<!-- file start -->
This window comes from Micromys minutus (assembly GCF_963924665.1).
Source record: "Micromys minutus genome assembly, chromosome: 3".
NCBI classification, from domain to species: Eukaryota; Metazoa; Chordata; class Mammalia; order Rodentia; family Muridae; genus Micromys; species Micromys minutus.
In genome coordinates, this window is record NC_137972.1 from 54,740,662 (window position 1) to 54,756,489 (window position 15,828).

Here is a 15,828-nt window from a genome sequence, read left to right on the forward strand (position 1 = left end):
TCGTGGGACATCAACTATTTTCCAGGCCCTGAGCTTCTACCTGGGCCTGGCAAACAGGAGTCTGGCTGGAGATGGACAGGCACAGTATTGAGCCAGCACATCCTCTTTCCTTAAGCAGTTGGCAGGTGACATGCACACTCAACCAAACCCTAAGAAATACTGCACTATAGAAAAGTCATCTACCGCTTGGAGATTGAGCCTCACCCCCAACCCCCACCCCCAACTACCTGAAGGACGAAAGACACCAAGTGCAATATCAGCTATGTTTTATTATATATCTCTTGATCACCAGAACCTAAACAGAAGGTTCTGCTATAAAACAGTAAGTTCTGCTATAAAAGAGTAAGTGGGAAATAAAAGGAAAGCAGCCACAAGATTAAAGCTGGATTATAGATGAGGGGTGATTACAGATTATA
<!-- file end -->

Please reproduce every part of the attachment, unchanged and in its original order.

This window comes from Micromys minutus (assembly GCF_963924665.1).
Source record: "Micromys minutus genome assembly, chromosome: 3".
NCBI classification, from domain to species: Eukaryota; Metazoa; Chordata; class Mammalia; order Rodentia; family Muridae; genus Micromys; species Micromys minutus.
In genome coordinates, this window is record NC_137972.1 from 54,740,662 (window position 1) to 54,756,489 (window position 15,828).

Here is a 15,828-nt window from a genome sequence, read left to right on the forward strand (position 1 = left end):
TCGTGGGACATCAACTATTTTCCAGGCCCTGAGCTTCTACCTGGGCCTGGCAAACAGGAGTCTGGCTGGAGATGGACAGGCACAGTATTGAGCCAGCACATCCTCTTTCCTTAAGCAGTTGGCAGGTGACATGCACACTCAACCAAACCCTAAGAAATACTGCACTATAGAAAAGTCATCTACCGCTTGGAGATTGAGCCTCACCCCCAACCCCCACCCCCAACTACCTGAAGGACGAAAGACACCAAGTGCAATATCAGCTATGTTTTATTATATATCTCTTGATCACCAGAACCTAAACAGAAGGTTCTGCTATAAAACAGTAAGTTCTGCTATAAAAGAGTAAGTGGGAAATAAAAGGAAAGCAGCCACAAGATTAAAGCTGGATTATAGATGAGGGGTGATTACAGATTATA